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Wei Leng Tay is a photographer, photojournalist and visual artist based in Hong Kong and Singapore. A recipient of the prestigious Poynter Fellowship at the Yale School of Art, she has been exhibited in museums and galleries in Turkey, Japan, Singapore, Indonesia, Hong Kong and elsewhere. Her Hong Kong Living project is a series of intimate portraits of how Hongkongers live within their own homes. We interviewed her to learn more.
What inspired your Hong Kong Living series?
I started working on this project because I was wondering about my own life in Hong Kong; the work-life balance, the relational dynamics and how this city – in its architecture, in its capitalist leanings, and in the cultural manifestations of behavior and expectations – shaped or affected how we live and interact with the people closest to us.
You worked on this project between 2005 and 2015. Can you talk about how the project evolved over the course of that decade?
When I first began working on the project, the photography, in my mind, was more descriptive and outward-looking. There was more of a sense of discovery in trying to figure out my sense of place and what I was doing with my life by interacting with and thinking about other people’s lives. As the work progressed, [it] became more inward-looking, and became more of a creation of my inner feelings and thoughts melded with the lives of others. Also, I started the project when I was in my twenties, and the project and its focus have evolved with the different stages of my own life.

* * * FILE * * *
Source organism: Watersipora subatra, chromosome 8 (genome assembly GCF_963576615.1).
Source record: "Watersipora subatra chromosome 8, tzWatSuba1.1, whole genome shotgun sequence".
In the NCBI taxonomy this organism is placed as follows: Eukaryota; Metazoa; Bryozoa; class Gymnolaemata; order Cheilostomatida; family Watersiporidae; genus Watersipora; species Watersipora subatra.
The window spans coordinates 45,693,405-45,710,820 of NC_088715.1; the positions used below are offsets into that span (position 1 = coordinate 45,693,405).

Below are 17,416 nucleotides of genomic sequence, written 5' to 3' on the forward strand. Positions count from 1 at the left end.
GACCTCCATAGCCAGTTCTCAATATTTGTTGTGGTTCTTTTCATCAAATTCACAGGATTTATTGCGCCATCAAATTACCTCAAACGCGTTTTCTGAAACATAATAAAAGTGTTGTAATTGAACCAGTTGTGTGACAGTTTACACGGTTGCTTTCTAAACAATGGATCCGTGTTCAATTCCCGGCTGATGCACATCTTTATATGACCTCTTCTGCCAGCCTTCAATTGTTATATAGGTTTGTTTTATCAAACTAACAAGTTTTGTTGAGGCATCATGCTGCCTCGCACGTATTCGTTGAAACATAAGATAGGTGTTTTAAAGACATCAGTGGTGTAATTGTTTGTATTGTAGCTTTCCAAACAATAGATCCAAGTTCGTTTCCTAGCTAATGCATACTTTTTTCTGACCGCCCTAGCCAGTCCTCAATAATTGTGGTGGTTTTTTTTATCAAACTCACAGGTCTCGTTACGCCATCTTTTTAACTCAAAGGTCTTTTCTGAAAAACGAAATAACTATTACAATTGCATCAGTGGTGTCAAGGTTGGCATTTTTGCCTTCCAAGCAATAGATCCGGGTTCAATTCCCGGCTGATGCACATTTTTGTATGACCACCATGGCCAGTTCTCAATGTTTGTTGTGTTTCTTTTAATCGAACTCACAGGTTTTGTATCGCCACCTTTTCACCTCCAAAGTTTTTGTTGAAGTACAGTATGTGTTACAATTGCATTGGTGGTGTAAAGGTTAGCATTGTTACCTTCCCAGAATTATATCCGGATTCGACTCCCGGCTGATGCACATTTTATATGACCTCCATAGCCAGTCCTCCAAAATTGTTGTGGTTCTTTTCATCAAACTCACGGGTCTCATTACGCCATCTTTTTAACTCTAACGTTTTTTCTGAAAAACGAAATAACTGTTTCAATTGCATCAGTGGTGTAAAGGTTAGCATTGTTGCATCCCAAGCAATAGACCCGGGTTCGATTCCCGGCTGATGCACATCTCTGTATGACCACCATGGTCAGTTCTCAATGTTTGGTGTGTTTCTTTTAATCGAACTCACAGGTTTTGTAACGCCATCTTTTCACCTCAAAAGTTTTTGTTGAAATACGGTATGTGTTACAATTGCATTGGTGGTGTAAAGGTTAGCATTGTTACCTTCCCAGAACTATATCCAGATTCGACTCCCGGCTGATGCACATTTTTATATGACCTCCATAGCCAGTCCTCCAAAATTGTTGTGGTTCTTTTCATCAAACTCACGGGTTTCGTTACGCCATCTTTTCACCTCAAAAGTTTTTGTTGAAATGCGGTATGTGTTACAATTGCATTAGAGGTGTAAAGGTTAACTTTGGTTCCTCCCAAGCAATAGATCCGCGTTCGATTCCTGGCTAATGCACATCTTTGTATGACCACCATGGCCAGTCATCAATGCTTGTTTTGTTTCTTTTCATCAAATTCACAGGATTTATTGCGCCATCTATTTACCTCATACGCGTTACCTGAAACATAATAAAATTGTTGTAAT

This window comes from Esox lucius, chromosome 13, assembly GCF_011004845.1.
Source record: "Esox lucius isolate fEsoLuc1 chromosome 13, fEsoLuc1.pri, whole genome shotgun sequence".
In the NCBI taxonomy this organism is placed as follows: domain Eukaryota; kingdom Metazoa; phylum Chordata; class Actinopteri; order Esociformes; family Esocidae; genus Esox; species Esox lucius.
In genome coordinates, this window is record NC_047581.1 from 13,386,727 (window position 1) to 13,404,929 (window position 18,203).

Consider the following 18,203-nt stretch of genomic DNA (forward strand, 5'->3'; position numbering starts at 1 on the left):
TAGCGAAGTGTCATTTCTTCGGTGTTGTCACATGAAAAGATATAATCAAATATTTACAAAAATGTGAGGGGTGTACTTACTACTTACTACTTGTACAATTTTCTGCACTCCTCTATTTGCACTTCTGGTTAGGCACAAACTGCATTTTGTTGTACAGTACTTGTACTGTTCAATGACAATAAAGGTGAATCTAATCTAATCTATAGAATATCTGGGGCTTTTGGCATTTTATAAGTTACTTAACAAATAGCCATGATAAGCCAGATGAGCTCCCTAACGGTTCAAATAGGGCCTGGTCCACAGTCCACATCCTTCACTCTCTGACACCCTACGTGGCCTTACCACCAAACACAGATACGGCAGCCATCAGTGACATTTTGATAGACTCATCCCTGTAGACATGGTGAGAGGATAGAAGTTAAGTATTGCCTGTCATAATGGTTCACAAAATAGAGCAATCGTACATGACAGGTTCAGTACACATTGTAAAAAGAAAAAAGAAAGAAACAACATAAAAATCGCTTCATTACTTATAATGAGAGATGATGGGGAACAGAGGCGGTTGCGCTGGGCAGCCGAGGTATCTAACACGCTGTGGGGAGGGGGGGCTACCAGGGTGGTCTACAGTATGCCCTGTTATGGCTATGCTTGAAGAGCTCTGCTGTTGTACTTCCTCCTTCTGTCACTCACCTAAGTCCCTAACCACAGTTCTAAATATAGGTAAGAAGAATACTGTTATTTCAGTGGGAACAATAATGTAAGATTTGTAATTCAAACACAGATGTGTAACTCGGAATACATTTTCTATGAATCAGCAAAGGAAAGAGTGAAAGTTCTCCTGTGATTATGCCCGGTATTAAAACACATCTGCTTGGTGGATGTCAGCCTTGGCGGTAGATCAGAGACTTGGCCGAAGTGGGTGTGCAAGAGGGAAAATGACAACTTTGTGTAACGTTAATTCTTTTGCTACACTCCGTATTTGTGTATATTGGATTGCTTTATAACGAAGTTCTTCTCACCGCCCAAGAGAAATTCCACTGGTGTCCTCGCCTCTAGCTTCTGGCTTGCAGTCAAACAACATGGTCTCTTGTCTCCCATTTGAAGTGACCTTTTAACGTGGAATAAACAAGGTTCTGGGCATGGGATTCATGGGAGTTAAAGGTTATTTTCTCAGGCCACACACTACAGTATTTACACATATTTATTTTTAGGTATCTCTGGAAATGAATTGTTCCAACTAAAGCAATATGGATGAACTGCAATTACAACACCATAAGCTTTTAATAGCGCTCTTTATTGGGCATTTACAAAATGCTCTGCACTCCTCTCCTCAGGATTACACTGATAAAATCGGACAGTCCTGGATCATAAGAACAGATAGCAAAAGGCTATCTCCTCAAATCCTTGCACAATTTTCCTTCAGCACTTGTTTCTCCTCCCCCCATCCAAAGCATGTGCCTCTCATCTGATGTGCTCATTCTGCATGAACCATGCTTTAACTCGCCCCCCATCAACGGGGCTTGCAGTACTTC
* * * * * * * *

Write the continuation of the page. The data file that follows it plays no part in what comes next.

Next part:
Tell us about the process of observing and photographing people in the intimacy of their homes. How did you get your subjects to feel comfortable?
As with most of my projects, there is a lot of talking and understanding of one another, and that is primary in my process.
Did it ever feel invasive to capture images of such private-seeming moments?
How much staging went into these shots?
The participants and I would talk about where we would want the photographs to be made. In the beginning I used much more lighting, but then it became a lot more organic. They would be located in one area and the actual photo-taking was very fluid and not directed.
It seems like most of your subjects belong to the middle and lower-middle classes. Can you talk about the socioeconomic aspect of this project?
The project focused on the middle class, broadly speaking. I wanted the project to think about the strata that I am familiar with and am from, and also a group that is large and has the potential to move and change society.
It seems that you’re documenting human relationships as much as you’re documenting urban living conditions. Would you say that’s true?
The work for me goes beyond documentation. My purpose was never to document urban living conditions. It was always about relationships. The photos are not about conveying any specific nature of familial relationships, but perhaps to ponder its complexity and its connections to the outside.